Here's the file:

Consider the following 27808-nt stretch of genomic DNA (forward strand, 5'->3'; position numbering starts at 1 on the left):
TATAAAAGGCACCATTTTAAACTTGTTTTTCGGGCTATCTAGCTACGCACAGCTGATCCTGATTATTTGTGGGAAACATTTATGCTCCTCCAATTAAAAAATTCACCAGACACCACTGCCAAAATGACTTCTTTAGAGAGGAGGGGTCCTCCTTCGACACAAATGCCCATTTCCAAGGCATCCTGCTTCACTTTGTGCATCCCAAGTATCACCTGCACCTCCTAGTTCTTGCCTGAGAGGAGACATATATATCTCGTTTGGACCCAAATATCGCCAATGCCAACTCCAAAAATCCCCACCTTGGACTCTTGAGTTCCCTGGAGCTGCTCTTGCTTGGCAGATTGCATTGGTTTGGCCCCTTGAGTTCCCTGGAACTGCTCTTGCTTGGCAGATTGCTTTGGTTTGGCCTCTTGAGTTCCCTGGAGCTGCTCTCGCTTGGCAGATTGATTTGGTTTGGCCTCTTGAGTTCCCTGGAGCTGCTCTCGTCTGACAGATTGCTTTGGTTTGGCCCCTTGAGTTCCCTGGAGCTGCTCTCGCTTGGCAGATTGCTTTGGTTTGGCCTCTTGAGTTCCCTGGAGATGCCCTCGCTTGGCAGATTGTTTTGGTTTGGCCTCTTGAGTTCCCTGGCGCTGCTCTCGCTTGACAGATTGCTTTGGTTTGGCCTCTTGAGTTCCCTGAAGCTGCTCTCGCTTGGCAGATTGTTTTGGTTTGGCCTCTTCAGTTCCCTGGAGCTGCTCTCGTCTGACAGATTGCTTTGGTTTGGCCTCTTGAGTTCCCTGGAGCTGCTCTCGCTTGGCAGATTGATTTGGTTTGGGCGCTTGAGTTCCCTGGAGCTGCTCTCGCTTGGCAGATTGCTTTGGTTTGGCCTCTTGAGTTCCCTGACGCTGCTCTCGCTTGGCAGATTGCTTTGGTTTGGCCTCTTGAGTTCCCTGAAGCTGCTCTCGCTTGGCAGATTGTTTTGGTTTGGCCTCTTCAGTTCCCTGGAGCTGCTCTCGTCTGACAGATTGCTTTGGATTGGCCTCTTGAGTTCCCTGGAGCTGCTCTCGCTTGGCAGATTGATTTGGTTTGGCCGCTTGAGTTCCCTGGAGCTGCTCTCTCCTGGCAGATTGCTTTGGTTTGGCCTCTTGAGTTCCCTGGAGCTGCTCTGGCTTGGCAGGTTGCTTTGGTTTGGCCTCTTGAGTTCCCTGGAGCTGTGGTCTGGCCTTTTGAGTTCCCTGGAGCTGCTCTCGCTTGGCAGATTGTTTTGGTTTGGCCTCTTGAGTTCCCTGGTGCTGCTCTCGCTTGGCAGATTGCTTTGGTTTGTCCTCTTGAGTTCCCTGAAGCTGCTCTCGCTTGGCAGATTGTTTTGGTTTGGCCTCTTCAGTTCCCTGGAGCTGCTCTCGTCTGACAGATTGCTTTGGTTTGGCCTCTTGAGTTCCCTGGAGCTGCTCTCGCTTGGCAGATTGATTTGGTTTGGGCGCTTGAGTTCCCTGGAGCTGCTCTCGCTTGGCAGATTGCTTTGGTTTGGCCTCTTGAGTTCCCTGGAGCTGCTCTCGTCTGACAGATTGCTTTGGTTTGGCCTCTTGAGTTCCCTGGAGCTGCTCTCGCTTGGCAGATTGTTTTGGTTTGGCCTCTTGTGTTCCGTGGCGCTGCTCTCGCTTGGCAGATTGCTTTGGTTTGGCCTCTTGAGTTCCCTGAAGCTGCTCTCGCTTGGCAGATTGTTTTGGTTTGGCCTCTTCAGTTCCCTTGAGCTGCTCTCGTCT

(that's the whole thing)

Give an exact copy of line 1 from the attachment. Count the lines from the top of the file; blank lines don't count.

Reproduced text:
Consider the following 27808-nt stretch of genomic DNA (forward strand, 5'->3'; position numbering starts at 1 on the left):